From Inside the Gators;
Williamson is the fifth player from Jim McElwain’s inaugural recruiting class at Florida in 2015 to transfer from the program, joining running back Jordan Cronkrite (USF), offensive lineman Brandon Sandifer, tight end Daniel Imatorbhebhe (USC) and tight end/linebacker Camrin Knight (Georgia State).
The news of Williamson’s intent to transfer comes on the same day Florida revealed it will be without safety Marcell Harris for the 2017 season. Harris suffered a torn Achilles tendon that will force the fifth-year senior to miss the entire 2017 season.
Williamson will have to sit out the 2017 college football season if he transfers to another FBS program, according to NCAA transfer rules. He will be eligible to play immediately this fall if he transfers to a program at the FCS level or below.
P.J. Fleck may not be the only person leaving Western Michigan this year. It appears as though quarterback Tom Flacco could also be out.
As reported by Andy Pepper of WWMT-TV, via Twitter, Flacco has left the football program for what is now undisclosed reasons. The school has not announced or confirmed this development, but Hustle Belt has noted Flacco’s name is nowhere to be found on the team’s roster on the school’s official website.
Where Flacco goes next is anybody’s guess at this point. If he does end up transferring to another program, he will do so with two years of eligibility to use after sitting out the 2017 season. He would be eligible to play immediately this fall if he ends up at a lower division football program.
Flacco is the younger brother of Baltimore Ravens quarterback and former Delaware quarterback Joe Flacco. Maybe Tom is following in his brother’s footsteps. Joe Flacco started his collegiate career at Pittsburgh. After backing up Tyler Palko in 2004, Flacco opted to transfer to Delaware, where he helped get the Blue Hens to a national championship game, where they lost to the same Appalachian State that upset Michigan in 2007.
When Lane Kiffin made the decision to bring Kendal Briles to FAU as an assistant, plenty of eyebrows were raised. Considering the fallout from Baylor and the connection Briles had to it, it was a controversial staff decision, to say the least. Kiffin explained at Conference USA media day FAU’s compliance office took care of conducting a thorough vetting process to make sure the hiring of Briles would not come back to haunt them.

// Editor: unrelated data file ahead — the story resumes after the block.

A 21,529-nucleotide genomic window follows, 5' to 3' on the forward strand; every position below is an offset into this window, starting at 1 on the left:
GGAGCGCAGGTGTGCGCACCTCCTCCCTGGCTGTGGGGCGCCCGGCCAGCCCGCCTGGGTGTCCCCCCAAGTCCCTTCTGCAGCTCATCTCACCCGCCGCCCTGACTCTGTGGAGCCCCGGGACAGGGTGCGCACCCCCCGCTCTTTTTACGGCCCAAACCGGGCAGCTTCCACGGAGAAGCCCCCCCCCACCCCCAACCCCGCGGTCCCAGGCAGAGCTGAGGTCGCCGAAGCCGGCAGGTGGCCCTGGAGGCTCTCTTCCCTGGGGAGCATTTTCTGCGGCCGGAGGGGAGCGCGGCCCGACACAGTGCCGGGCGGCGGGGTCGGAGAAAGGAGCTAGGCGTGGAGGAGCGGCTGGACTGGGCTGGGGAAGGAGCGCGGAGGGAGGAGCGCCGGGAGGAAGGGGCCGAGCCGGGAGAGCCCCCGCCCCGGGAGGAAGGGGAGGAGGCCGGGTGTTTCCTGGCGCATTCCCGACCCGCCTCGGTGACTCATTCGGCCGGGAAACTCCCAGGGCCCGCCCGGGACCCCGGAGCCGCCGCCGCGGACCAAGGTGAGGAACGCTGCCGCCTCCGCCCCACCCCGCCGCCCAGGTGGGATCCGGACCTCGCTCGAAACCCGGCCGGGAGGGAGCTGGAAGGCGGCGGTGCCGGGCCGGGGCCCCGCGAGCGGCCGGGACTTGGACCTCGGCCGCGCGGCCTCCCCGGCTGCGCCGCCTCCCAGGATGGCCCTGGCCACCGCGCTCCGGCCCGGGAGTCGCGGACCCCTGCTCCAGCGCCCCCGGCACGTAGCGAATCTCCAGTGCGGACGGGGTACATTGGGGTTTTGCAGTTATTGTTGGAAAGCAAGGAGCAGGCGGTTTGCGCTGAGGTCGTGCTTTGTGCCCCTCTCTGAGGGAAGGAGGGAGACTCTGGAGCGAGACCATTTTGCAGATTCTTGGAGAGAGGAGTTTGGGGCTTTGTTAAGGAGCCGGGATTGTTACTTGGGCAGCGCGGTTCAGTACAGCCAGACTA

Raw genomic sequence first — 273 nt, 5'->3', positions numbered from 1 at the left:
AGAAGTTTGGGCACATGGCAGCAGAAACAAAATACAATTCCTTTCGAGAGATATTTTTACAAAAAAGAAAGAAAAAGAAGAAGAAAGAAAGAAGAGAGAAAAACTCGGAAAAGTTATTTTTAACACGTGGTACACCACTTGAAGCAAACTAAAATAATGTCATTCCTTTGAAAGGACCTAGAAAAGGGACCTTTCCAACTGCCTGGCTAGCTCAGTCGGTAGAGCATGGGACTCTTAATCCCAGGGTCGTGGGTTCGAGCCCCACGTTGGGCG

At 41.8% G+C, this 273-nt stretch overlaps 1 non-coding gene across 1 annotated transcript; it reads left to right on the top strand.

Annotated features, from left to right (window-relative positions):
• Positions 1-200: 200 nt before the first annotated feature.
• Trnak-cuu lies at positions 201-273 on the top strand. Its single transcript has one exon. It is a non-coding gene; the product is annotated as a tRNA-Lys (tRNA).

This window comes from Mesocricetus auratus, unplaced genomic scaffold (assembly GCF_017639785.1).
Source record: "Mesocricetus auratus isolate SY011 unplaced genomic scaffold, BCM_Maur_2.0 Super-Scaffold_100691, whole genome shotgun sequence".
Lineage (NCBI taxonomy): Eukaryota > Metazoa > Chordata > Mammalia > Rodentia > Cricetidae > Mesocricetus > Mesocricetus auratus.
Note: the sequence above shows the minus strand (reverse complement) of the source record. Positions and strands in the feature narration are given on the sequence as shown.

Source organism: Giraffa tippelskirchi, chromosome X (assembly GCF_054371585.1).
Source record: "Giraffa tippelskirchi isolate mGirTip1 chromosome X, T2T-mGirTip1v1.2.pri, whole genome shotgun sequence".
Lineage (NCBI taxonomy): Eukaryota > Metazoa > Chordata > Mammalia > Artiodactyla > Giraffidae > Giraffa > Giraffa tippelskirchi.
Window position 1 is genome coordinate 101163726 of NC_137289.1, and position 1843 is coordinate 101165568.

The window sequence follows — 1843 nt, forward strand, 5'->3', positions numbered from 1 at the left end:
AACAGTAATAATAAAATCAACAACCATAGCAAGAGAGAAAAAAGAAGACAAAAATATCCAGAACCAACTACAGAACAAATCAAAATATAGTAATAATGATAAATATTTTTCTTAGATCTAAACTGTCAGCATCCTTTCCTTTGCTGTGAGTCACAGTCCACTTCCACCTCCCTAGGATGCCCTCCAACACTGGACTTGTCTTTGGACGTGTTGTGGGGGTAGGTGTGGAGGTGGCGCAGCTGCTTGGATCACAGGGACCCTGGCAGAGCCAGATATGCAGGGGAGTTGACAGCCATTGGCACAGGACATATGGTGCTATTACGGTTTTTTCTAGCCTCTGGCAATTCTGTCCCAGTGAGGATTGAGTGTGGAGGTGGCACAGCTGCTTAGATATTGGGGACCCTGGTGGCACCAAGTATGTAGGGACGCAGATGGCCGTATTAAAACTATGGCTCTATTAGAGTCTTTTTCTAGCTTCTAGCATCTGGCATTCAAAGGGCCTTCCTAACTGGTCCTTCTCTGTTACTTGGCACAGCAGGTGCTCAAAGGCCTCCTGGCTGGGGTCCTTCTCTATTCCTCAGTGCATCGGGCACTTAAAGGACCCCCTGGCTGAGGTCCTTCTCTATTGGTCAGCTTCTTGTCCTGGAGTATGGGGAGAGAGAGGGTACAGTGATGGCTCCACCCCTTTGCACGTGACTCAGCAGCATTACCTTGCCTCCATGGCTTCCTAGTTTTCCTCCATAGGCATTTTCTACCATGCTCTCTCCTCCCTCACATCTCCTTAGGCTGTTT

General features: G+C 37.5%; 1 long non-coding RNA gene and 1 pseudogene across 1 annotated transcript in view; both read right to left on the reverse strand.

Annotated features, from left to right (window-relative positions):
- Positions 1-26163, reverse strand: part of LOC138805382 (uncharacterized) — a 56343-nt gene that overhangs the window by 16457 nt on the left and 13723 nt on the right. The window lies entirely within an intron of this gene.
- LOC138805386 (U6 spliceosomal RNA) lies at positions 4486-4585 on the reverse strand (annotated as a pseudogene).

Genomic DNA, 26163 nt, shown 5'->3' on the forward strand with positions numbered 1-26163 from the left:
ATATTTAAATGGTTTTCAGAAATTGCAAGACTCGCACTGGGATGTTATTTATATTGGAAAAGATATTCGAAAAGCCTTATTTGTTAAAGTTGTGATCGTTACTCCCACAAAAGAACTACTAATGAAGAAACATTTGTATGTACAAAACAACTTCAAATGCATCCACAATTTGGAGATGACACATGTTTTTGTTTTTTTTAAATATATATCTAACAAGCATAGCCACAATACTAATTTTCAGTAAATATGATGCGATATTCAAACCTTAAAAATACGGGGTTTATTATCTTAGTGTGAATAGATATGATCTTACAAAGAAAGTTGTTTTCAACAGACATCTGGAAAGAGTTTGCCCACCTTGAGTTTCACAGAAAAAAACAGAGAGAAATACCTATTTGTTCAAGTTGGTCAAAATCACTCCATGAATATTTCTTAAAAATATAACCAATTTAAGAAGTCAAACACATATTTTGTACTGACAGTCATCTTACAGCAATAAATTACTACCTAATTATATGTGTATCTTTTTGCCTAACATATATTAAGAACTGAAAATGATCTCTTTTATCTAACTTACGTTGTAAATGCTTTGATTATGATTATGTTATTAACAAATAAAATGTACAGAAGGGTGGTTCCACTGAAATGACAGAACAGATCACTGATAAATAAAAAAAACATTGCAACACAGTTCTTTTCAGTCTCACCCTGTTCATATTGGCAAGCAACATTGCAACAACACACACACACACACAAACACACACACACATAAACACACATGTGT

“They really handled that,” Kiffin said, per 247 Sports. “That was more from an athletic director standpoint to handling all that stuff, talking to him and talking to people there and going through it. Then they felt sure. I was more from a football standpoint, saying, ‘Hey, I this is the guy I want to hire.’ Then they did the rest and said, ‘Hey, we feel comfortable about this.’”
This is not the first time Kiffin has had to address the hiring of the controversial assistant football coach. the new head coach of the FAU Owls though remained focused on what Briles brings to the table from a football standpoint and not what kind of baggage comes with it. A month after Briles had been hired, a report connected Briles to contributing to the disturbing culture that took over the Baylor football program under his father, Art Briles. The same report said a lawsuit alleged 52 rapes by football players in the Baylor football program.
“At the time it was not as magnified as the stuff is now,” Kiffin explained, referring to the timeline of events from hiring Briles to the release of the report. “It really wasn’t like it is now. These articles and stuff weren’t out there at the time. So there wasn’t a shock factor like now would be.”
The shock factor may have been elevated, but simply hiring anyone from the Baylor football program coming off the scandal it experienced alone was controversial enough. That it was Kiffin who made the call brought even more notoriety to the hiring.